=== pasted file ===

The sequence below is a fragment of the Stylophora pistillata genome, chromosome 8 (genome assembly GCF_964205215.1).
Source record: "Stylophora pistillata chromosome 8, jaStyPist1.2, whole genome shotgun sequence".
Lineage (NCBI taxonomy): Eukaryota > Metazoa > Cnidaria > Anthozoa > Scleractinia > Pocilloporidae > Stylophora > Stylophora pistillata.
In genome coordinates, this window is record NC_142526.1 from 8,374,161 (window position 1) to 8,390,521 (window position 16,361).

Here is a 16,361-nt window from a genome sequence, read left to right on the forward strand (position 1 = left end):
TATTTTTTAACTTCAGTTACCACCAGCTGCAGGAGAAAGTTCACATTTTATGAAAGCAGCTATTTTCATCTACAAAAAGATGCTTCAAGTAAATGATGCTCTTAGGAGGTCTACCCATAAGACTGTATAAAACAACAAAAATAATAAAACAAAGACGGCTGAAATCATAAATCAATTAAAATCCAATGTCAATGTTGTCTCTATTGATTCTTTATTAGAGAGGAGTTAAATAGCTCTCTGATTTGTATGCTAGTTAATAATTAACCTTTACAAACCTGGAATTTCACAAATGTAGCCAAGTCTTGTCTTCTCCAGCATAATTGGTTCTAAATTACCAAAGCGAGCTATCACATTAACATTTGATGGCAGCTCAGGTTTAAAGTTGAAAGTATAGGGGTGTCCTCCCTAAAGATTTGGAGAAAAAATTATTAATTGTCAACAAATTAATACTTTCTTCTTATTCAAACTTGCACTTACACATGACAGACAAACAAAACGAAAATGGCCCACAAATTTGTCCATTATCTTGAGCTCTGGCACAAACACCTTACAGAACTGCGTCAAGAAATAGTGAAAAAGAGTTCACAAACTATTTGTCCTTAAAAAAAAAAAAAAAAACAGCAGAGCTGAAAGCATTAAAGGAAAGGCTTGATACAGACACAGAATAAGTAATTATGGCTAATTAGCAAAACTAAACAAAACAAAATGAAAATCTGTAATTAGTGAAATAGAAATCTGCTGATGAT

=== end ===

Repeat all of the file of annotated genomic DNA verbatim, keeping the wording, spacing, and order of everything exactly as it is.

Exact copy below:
The sequence below is a fragment of the Stylophora pistillata genome, chromosome 8 (genome assembly GCF_964205215.1).
Source record: "Stylophora pistillata chromosome 8, jaStyPist1.2, whole genome shotgun sequence".
Lineage (NCBI taxonomy): Eukaryota > Metazoa > Cnidaria > Anthozoa > Scleractinia > Pocilloporidae > Stylophora > Stylophora pistillata.
In genome coordinates, this window is record NC_142526.1 from 8,374,161 (window position 1) to 8,390,521 (window position 16,361).

Here is a 16,361-nt window from a genome sequence, read left to right on the forward strand (position 1 = left end):
TATTTTTTAACTTCAGTTACCACCAGCTGCAGGAGAAAGTTCACATTTTATGAAAGCAGCTATTTTCATCTACAAAAAGATGCTTCAAGTAAATGATGCTCTTAGGAGGTCTACCCATAAGACTGTATAAAACAACAAAAATAATAAAACAAAGACGGCTGAAATCATAAATCAATTAAAATCCAATGTCAATGTTGTCTCTATTGATTCTTTATTAGAGAGGAGTTAAATAGCTCTCTGATTTGTATGCTAGTTAATAATTAACCTTTACAAACCTGGAATTTCACAAATGTAGCCAAGTCTTGTCTTCTCCAGCATAATTGGTTCTAAATTACCAAAGCGAGCTATCACATTAACATTTGATGGCAGCTCAGGTTTAAAGTTGAAAGTATAGGGGTGTCCTCCCTAAAGATTTGGAGAAAAAATTATTAATTGTCAACAAATTAATACTTTCTTCTTATTCAAACTTGCACTTACACATGACAGACAAACAAAACGAAAATGGCCCACAAATTTGTCCATTATCTTGAGCTCTGGCACAAACACCTTACAGAACTGCGTCAAGAAATAGTGAAAAAGAGTTCACAAACTATTTGTCCTTAAAAAAAAAAAAAAAAACAGCAGAGCTGAAAGCATTAAAGGAAAGGCTTGATACAGACACAGAATAAGTAATTATGGCTAATTAGCAAAACTAAACAAAACAAAATGAAAATCTGTAATTAGTGAAATAGAAATCTGCTGATGAT